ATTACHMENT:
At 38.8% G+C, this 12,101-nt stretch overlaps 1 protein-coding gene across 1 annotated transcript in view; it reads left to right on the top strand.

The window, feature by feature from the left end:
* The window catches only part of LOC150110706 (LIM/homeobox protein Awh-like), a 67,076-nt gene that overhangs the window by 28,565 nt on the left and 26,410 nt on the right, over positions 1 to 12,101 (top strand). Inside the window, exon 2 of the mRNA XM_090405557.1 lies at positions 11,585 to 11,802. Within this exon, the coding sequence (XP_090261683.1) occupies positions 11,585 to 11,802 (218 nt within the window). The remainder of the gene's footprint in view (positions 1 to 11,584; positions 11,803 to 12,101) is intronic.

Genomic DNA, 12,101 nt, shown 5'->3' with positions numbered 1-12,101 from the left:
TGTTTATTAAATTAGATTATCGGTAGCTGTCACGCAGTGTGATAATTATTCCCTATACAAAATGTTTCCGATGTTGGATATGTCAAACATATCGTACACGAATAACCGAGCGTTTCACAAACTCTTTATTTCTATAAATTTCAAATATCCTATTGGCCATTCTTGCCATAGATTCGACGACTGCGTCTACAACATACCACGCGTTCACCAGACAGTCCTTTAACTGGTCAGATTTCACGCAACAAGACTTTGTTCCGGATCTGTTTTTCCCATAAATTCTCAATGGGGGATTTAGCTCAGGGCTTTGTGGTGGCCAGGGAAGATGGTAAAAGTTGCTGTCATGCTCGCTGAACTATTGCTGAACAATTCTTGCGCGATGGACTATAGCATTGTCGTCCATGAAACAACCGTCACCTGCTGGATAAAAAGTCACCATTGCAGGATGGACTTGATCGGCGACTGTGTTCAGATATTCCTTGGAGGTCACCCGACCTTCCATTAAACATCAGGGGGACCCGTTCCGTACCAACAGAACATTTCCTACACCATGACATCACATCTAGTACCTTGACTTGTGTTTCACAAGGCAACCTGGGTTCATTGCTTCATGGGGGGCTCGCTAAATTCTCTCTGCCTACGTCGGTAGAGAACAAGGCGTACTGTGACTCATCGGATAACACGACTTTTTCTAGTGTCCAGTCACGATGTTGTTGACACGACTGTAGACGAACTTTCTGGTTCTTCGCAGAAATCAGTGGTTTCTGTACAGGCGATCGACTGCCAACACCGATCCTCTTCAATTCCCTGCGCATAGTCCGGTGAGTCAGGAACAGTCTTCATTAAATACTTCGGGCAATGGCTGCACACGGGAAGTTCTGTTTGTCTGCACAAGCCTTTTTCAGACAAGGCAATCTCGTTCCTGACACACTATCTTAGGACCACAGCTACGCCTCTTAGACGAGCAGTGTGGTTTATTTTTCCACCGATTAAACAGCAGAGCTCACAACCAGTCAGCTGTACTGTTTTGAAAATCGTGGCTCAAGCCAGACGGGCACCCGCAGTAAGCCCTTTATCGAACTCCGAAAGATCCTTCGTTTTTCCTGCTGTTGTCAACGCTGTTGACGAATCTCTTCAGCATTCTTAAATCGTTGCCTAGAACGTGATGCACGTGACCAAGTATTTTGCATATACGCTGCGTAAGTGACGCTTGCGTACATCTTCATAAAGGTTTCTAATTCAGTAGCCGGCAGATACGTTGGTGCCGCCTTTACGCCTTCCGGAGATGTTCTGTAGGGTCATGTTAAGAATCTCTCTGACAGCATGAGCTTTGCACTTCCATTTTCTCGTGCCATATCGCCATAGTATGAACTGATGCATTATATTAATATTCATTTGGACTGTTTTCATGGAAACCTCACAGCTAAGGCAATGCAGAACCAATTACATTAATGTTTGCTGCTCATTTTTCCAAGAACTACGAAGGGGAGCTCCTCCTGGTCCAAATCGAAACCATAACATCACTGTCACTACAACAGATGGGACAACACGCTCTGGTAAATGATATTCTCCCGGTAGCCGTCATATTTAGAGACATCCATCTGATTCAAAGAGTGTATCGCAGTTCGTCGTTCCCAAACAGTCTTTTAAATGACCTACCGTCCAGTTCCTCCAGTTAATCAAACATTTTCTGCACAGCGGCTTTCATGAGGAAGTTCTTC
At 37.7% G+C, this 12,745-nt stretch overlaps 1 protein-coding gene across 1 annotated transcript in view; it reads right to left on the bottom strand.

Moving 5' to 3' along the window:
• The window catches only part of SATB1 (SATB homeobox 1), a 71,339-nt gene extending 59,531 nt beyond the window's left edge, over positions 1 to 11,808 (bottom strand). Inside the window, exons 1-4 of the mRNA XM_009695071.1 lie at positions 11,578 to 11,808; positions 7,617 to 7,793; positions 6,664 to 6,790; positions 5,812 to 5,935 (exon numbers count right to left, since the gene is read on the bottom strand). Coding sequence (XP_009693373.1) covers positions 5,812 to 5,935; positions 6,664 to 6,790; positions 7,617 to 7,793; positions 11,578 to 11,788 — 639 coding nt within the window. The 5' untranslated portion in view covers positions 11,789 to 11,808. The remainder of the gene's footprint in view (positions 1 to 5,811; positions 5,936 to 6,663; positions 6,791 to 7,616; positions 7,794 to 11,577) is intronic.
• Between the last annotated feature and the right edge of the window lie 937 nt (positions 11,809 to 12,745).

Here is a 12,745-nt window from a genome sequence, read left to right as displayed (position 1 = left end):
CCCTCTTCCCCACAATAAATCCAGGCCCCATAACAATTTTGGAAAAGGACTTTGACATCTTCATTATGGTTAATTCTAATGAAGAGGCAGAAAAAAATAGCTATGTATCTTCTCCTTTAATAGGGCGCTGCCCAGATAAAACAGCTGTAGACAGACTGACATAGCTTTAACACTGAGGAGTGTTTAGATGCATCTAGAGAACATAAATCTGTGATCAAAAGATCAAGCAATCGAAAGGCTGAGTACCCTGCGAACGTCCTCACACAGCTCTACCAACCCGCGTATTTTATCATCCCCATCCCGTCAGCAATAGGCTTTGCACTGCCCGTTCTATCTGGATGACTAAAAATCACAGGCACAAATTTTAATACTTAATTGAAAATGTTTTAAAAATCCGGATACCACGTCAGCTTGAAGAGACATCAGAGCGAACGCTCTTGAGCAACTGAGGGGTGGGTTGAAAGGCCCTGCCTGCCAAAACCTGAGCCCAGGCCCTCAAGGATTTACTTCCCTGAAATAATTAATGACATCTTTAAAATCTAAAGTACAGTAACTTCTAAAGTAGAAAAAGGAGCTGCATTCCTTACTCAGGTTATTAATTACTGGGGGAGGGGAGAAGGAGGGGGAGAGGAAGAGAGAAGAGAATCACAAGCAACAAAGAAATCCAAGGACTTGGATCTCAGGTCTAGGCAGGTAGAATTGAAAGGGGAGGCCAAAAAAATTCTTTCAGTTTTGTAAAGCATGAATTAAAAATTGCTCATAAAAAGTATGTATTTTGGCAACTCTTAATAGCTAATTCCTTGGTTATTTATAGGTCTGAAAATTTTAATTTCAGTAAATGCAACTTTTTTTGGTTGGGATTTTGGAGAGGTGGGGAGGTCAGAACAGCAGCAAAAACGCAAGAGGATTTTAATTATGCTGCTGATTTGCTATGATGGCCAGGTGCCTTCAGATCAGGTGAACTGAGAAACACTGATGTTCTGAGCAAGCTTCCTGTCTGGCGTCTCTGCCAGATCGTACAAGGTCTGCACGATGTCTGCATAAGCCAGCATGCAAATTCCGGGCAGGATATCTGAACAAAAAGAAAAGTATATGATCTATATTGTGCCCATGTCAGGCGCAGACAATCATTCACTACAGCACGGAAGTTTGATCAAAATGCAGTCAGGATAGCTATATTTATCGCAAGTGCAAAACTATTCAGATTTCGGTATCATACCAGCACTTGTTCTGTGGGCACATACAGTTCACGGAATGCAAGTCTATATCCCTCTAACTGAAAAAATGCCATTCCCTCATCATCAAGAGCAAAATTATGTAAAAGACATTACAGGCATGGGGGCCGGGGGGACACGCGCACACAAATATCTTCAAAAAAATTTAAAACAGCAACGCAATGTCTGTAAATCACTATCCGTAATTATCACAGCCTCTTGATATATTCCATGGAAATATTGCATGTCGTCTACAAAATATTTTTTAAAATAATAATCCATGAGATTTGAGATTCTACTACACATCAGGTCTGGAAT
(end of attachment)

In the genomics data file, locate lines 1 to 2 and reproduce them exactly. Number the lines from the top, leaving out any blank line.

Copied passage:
At 38.8% G+C, this 12,101-nt stretch overlaps 1 protein-coding gene across 1 annotated transcript in view; it reads left to right on the top strand.

The window, feature by feature from the left end: